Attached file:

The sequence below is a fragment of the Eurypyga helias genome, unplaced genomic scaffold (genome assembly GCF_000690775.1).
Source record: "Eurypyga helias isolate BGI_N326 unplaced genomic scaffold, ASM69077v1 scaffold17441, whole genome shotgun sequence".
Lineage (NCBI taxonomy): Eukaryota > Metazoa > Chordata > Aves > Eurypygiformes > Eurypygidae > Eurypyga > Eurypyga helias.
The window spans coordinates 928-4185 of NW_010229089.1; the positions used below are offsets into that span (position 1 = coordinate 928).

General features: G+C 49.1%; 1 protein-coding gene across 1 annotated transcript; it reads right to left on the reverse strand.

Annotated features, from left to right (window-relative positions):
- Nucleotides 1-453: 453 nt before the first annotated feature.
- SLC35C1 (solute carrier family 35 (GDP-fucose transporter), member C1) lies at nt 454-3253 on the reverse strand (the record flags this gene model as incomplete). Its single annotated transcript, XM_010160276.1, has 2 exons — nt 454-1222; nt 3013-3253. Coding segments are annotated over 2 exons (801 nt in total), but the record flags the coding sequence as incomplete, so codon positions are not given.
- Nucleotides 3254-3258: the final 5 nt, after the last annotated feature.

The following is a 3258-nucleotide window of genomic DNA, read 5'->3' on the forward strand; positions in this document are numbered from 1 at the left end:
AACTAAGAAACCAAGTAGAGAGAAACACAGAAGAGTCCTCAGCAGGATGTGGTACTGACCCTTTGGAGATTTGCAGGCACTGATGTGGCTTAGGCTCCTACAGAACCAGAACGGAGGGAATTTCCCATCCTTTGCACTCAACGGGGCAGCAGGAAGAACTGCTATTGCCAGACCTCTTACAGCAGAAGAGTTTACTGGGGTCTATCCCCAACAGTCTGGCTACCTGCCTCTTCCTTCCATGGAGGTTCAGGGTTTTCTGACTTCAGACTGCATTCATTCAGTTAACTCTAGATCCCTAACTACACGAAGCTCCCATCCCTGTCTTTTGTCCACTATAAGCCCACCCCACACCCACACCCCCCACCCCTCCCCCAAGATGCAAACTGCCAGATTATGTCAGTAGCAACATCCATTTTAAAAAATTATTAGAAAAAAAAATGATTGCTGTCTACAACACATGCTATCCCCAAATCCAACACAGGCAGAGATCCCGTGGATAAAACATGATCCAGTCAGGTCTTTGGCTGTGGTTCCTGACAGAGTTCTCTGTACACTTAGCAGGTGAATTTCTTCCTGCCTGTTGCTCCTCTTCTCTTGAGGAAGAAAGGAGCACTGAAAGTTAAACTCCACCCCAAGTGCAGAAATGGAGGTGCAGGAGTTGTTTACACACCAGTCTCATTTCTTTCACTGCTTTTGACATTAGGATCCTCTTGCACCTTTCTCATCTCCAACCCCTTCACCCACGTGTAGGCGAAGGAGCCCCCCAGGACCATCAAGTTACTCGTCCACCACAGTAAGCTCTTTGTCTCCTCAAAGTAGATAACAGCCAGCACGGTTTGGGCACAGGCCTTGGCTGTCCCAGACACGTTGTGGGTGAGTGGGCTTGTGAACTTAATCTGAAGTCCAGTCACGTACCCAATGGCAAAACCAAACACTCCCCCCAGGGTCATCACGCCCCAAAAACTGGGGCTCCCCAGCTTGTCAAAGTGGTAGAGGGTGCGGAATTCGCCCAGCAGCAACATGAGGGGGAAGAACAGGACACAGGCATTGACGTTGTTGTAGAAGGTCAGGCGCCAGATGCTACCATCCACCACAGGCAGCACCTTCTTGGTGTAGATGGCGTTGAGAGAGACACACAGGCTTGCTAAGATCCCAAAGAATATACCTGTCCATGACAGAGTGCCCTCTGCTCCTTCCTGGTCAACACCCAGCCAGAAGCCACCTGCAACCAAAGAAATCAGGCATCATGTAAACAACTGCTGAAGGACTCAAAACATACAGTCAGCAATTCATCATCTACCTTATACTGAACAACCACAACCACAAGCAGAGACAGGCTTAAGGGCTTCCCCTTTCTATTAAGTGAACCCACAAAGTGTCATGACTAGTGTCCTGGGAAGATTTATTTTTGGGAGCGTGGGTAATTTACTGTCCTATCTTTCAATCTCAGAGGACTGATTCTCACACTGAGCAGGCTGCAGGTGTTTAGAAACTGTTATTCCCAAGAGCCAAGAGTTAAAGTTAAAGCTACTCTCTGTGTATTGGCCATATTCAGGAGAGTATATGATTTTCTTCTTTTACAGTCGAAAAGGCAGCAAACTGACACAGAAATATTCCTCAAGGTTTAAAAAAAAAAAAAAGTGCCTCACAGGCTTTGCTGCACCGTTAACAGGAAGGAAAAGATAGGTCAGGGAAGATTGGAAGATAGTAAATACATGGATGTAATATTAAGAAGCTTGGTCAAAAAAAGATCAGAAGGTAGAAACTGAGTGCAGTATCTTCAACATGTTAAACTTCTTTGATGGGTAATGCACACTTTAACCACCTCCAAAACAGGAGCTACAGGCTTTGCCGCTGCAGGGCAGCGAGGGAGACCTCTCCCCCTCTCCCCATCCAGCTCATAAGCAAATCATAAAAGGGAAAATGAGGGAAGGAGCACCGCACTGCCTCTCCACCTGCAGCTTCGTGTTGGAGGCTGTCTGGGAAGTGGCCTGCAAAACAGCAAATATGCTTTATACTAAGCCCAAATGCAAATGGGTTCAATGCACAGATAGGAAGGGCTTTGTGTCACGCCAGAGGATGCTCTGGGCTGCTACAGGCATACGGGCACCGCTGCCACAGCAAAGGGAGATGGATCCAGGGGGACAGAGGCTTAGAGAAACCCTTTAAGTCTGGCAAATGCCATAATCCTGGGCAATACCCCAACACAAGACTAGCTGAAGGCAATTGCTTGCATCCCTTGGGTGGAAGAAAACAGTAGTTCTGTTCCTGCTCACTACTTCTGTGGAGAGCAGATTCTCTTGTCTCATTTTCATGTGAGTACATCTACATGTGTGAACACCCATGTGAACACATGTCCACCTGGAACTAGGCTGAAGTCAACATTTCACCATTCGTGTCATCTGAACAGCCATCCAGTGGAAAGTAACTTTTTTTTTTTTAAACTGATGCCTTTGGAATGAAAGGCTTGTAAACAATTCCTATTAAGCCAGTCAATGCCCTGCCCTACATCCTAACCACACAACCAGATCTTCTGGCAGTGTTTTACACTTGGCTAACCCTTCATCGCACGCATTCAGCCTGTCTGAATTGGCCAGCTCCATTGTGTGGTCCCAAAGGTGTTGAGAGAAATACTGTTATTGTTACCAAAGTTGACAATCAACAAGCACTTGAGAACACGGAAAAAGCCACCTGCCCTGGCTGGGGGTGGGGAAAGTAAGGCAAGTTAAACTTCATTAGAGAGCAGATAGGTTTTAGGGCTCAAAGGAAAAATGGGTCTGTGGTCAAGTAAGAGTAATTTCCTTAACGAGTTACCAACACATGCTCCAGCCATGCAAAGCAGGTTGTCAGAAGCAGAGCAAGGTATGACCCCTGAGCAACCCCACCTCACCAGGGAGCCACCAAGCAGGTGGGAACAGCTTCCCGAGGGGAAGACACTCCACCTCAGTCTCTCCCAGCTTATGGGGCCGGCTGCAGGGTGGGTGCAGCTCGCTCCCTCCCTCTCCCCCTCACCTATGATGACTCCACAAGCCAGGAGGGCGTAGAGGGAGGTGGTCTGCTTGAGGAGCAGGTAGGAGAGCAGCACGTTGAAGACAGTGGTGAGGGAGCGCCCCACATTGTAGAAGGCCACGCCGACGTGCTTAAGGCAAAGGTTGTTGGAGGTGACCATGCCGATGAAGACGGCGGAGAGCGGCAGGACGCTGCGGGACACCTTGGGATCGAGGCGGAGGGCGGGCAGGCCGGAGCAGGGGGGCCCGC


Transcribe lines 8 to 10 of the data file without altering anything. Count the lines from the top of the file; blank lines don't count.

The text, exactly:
- SLC35C1 (solute carrier family 35 (GDP-fucose transporter), member C1) lies at nt 454-3253 on the reverse strand (the record flags this gene model as incomplete). Its single annotated transcript, XM_010160276.1, has 2 exons — nt 454-1222; nt 3013-3253. Coding segments are annotated over 2 exons (801 nt in total), but the record flags the coding sequence as incomplete, so codon positions are not given.
- Nucleotides 3254-3258: the final 5 nt, after the last annotated feature.

The following is a 3258-nucleotide window of genomic DNA, read 5'->3' on the forward strand; positions in this document are numbered from 1 at the left end: